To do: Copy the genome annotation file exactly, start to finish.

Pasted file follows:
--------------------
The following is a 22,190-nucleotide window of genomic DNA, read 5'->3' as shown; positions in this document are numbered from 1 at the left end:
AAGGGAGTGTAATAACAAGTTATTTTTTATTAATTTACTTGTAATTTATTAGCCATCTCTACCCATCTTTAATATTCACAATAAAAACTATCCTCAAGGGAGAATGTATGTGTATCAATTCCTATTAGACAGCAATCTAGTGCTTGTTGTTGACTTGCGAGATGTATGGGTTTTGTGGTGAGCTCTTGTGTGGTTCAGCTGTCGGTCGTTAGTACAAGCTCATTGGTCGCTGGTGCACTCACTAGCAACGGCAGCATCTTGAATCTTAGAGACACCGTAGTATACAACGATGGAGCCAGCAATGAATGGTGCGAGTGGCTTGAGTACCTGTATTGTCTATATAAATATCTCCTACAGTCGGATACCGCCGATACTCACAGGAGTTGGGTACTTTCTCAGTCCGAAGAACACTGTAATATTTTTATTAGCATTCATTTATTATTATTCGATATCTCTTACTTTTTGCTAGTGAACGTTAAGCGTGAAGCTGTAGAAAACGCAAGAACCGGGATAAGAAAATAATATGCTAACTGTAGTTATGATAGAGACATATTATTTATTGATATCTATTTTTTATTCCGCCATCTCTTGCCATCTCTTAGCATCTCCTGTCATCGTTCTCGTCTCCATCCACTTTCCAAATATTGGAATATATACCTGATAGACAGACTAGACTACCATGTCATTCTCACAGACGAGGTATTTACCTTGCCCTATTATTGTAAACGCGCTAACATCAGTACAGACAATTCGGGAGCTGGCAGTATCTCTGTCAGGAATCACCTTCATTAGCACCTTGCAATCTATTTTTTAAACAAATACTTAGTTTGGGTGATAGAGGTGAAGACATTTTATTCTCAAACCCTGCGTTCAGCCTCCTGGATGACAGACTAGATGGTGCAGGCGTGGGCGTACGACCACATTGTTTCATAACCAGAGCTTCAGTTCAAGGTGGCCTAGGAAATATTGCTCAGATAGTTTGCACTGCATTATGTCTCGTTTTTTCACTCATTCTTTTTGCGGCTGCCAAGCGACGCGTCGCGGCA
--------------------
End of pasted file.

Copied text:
The following is a 22,190-nucleotide window of genomic DNA, read 5'->3' as shown; positions in this document are numbered from 1 at the left end:
AAGGGAGTGTAATAACAAGTTATTTTTTATTAATTTACTTGTAATTTATTAGCCATCTCTACCCATCTTTAATATTCACAATAAAAACTATCCTCAAGGGAGAATGTATGTGTATCAATTCCTATTAGACAGCAATCTAGTGCTTGTTGTTGACTTGCGAGATGTATGGGTTTTGTGGTGAGCTCTTGTGTGGTTCAGCTGTCGGTCGTTAGTACAAGCTCATTGGTCGCTGGTGCACTCACTAGCAACGGCAGCATCTTGAATCTTAGAGACACCGTAGTATACAACGATGGAGCCAGCAATGAATGGTGCGAGTGGCTTGAGTACCTGTATTGTCTATATAAATATCTCCTACAGTCGGATACCGCCGATACTCACAGGAGTTGGGTACTTTCTCAGTCCGAAGAACACTGTAATATTTTTATTAGCATTCATTTATTATTATTCGATATCTCTTACTTTTTGCTAGTGAACGTTAAGCGTGAAGCTGTAGAAAACGCAAGAACCGGGATAAGAAAATAATATGCTAACTGTAGTTATGATAGAGACATATTATTTATTGATATCTATTTTTTATTCCGCCATCTCTTGCCATCTCTTAGCATCTCCTGTCATCGTTCTCGTCTCCATCCACTTTCCAAATATTGGAATATATACCTGATAGACAGACTAGACTACCATGTCATTCTCACAGACGAGGTATTTACCTTGCCCTATTATTGTAAACGCGCTAACATCAGTACAGACAATTCGGGAGCTGGCAGTATCTCTGTCAGGAATCACCTTCATTAGCACCTTGCAATCTATTTTTTAAACAAATACTTAGTTTGGGTGATAGAGGTGAAGACATTTTATTCTCAAACCCTGCGTTCAGCCTCCTGGATGACAGACTAGATGGTGCAGGCGTGGGCGTACGACCACATTGTTTCATAACCAGAGCTTCAGTTCAAGGTGGCCTAGGAAATATTGCTCAGATAGTTTGCACTGCATTATGTCTCGTTTTTTCACTCATTCTTTTTGCGGCTGCCAAGCGACGCGTCGCGGCA